• The official build tool Swim manages your dependencies, calls synthesis tools and runs your tests. It can even create a new project for you with a single command!
    • Of course you can put the generated Verilog into your regular build flow as well.
  • Tests are written in cocotb allowing you to take advantage of python for all your testing needs. When you need higher performance tests, you can also use verilator
  • VCDs coming out of tests are automatically translated to include Spade type information so you never have to decode individual bits in your waveform.

Planned features

There are also some planned features:

  • Integer ranges as types.
  • Generics with traits
  • Clock domain information on types.
    • Mixing domains without explicit synchronization is a compilation error.
    • Related: clock domain inference where the domain is obvious.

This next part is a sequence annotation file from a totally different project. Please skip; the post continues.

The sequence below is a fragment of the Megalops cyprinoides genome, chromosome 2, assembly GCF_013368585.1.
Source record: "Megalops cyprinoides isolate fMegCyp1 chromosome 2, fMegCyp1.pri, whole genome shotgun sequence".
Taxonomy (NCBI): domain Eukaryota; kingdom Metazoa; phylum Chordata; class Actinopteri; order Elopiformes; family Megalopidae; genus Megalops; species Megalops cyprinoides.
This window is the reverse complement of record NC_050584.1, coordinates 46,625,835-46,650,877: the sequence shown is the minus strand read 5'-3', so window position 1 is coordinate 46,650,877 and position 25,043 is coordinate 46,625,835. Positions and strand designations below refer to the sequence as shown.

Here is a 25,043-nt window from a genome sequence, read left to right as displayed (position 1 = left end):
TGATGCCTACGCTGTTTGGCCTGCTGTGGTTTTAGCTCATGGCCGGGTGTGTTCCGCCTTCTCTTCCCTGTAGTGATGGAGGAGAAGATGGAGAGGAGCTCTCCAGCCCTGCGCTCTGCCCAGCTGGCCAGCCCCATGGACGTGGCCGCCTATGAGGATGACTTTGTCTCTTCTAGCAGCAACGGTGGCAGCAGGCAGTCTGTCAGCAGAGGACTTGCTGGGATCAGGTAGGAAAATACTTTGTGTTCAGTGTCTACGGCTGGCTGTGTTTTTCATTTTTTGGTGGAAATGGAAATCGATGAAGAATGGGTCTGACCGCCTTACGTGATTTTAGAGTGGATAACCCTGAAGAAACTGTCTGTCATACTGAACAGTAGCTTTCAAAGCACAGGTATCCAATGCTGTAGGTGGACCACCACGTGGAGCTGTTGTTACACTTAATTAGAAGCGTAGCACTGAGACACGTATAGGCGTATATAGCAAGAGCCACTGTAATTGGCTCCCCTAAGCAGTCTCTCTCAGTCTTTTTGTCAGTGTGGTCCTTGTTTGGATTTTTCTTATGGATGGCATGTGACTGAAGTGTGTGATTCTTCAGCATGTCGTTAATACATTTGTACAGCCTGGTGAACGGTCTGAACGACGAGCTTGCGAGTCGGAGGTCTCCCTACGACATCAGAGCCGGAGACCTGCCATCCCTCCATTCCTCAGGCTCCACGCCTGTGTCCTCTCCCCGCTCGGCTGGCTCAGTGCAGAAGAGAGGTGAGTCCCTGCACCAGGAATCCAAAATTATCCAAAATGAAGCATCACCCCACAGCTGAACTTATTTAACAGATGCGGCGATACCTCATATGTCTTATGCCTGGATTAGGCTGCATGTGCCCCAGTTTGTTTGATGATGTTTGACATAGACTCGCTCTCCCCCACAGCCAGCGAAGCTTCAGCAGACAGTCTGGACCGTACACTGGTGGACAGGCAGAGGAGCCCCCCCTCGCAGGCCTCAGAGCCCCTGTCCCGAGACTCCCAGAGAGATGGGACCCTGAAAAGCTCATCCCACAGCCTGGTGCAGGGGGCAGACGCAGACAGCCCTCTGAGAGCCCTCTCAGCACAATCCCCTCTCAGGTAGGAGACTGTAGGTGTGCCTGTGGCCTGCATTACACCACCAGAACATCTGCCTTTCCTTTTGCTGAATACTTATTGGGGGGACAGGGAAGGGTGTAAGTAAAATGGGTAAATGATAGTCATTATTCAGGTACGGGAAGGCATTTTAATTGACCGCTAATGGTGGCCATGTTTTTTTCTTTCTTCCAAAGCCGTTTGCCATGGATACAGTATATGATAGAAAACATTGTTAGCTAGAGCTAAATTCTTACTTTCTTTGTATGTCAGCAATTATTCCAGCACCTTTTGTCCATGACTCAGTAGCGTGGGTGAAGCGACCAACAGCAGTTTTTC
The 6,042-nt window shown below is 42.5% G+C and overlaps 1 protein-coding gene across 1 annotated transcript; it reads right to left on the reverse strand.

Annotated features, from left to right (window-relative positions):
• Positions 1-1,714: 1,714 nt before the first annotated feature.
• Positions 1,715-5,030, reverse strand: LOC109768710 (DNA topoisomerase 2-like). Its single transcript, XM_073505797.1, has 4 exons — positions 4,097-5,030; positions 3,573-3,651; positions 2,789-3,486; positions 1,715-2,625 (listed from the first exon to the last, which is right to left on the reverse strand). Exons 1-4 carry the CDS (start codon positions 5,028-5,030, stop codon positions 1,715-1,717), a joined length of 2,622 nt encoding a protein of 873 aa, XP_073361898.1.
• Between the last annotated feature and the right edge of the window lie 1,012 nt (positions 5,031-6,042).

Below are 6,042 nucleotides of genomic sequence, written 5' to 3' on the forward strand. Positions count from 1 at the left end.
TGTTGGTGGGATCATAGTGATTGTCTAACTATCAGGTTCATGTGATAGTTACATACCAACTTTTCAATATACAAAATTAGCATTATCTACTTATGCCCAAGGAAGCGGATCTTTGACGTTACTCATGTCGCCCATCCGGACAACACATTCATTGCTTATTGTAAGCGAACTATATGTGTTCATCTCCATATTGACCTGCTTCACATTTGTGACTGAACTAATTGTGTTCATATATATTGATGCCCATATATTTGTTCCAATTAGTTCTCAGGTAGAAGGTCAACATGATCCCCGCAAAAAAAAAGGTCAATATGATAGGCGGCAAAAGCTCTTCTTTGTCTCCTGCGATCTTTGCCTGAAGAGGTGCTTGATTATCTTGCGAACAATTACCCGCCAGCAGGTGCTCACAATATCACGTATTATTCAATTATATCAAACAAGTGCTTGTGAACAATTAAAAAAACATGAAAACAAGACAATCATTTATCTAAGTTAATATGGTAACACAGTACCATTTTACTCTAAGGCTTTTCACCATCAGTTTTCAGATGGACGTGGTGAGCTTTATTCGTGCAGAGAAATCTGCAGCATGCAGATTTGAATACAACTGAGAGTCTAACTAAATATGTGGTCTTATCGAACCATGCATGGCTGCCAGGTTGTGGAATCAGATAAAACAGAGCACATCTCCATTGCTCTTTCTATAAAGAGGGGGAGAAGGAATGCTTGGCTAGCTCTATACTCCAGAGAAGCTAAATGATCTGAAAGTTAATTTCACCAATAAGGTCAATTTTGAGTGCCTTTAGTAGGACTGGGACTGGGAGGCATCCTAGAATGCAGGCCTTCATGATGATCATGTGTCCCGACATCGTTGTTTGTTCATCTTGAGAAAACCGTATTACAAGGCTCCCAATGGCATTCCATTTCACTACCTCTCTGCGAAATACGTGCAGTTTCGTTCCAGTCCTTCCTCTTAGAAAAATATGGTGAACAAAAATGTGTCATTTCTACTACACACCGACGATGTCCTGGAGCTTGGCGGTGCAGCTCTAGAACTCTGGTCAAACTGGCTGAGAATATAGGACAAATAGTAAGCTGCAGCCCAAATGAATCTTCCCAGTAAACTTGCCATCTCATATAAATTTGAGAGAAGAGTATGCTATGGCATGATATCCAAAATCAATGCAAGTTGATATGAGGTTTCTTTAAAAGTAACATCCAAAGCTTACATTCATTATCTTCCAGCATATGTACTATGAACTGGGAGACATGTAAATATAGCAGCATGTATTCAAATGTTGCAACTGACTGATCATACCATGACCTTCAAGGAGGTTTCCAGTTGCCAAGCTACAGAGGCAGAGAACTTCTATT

• And more...

Using Spade

To get started, read the (work in progress) spade book.

For an overview of what Spade is, have a look at this talk from OSDA 2023. Documentation is very much a work in progress, but some is available in our book.

Spade is in its early stages, so everything is subject to change. You can build things with it but be prepared for bugs and missing features.

Learn more

Feel free to follow the development either on Gitlab or in our Discord community server.


To cite Spade itself, use the zenodo record.


Linköping University logo

Spade is currently being developed as an Open Source project at the Division of Computer Engineering, Department of Electrical Engineering, Linköping University, Sweden.


The Spade compiler and other tooling is licensed under the EUPL-1.2 license. The Spade standard library and this website is licensed under the terms of both the MIT license and the Apache license.